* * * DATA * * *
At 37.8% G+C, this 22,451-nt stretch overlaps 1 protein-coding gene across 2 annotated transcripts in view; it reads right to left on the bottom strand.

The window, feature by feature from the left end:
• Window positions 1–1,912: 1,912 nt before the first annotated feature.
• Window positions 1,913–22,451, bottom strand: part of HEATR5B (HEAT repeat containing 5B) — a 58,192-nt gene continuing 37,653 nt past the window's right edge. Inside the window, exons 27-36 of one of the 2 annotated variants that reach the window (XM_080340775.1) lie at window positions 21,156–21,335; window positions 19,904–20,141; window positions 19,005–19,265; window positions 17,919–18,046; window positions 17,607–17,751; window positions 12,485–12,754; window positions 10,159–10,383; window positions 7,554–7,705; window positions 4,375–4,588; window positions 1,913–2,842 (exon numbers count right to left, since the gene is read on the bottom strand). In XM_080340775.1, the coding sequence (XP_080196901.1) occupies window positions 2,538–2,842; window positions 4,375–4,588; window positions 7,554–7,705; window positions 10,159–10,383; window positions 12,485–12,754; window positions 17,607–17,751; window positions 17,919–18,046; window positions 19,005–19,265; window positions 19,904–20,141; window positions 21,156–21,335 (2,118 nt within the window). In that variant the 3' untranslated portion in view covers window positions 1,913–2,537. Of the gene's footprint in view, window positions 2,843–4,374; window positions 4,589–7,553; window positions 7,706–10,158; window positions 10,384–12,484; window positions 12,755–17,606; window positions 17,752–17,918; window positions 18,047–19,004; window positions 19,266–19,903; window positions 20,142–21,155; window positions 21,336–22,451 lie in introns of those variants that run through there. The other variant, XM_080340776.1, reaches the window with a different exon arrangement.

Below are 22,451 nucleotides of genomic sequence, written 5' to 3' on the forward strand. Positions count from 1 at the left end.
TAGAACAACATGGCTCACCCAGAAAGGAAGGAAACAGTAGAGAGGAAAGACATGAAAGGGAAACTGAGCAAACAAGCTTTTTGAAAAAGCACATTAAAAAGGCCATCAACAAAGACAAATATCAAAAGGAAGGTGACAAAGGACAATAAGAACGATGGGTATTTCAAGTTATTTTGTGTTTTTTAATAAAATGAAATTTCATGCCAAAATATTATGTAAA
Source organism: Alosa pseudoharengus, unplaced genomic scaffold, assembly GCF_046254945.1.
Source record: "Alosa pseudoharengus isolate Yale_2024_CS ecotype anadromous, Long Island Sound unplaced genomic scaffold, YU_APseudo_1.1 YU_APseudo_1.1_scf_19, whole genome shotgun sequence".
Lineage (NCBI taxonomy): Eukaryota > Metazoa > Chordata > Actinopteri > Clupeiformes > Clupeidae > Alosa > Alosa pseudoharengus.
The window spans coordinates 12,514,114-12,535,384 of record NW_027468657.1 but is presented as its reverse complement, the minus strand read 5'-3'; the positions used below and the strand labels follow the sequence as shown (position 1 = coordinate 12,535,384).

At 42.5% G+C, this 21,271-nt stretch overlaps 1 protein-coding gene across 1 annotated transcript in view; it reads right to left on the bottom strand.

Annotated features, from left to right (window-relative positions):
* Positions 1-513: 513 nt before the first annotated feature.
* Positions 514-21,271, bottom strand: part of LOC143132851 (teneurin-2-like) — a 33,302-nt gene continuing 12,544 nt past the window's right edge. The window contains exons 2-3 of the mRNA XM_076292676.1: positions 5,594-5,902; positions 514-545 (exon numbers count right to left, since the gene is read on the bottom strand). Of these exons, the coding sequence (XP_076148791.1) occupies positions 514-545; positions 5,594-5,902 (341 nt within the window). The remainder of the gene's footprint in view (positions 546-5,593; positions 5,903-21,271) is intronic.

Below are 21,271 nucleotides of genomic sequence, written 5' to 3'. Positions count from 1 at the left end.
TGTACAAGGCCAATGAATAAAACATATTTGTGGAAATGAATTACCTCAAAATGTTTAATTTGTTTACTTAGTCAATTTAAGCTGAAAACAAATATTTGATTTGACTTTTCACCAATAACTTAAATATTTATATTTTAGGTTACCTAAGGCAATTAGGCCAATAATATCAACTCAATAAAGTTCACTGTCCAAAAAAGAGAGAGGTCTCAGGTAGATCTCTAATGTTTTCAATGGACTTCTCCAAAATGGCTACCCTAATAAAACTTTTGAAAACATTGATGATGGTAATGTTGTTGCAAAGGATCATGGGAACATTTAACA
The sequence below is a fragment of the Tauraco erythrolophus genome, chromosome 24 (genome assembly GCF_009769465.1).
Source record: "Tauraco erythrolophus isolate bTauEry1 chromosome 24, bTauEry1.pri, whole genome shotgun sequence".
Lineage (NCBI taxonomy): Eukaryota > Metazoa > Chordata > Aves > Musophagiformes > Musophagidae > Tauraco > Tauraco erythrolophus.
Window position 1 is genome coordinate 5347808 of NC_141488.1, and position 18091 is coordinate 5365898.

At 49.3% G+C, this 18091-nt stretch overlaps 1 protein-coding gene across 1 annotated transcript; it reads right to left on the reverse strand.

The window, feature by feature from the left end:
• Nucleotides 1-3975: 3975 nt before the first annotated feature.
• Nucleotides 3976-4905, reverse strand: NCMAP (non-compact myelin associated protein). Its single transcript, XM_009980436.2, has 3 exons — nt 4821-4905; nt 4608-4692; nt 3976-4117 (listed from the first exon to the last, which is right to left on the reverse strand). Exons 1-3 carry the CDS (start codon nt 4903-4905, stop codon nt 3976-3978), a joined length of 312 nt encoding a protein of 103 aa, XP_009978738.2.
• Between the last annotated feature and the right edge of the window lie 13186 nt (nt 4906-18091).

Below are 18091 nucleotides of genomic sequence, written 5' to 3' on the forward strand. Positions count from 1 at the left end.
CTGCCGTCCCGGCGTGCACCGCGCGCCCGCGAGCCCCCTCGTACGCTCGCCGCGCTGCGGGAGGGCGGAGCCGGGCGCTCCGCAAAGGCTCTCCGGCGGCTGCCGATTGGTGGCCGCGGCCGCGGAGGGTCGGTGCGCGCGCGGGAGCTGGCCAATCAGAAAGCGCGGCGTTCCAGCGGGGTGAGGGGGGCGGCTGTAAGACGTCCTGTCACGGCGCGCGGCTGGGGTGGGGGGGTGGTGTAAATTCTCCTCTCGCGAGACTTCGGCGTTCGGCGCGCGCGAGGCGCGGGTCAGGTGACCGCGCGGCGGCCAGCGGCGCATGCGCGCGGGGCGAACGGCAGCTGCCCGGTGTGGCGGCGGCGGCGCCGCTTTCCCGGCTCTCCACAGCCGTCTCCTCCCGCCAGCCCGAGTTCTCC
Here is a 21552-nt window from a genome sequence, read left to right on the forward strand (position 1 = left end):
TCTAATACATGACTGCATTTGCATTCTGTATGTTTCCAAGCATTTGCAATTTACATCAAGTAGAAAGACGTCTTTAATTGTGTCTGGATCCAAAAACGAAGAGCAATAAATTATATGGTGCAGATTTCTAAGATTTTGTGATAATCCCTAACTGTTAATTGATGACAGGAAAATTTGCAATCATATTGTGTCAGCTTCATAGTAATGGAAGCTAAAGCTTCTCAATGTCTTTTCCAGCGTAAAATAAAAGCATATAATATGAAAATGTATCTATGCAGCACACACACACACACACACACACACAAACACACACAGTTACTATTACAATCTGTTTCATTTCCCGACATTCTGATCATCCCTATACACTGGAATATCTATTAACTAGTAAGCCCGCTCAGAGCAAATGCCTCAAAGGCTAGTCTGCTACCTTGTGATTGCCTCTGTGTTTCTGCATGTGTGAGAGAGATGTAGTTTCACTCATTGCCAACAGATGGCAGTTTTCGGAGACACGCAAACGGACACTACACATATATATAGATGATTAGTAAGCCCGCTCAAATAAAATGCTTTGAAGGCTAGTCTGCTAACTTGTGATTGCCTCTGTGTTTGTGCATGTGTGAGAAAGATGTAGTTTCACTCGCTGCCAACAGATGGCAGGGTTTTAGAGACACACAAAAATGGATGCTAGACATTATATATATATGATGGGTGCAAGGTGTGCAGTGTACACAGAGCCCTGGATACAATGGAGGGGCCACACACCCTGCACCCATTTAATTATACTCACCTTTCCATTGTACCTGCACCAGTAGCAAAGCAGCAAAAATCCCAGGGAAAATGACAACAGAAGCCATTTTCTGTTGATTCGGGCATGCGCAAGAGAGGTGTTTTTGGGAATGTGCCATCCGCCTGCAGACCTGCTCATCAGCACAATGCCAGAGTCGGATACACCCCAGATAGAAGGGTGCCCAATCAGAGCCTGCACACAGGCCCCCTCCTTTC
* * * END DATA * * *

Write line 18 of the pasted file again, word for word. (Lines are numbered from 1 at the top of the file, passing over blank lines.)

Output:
Source record: "Tauraco erythrolophus isolate bTauEry1 chromosome 24, bTauEry1.pri, whole genome shotgun sequence".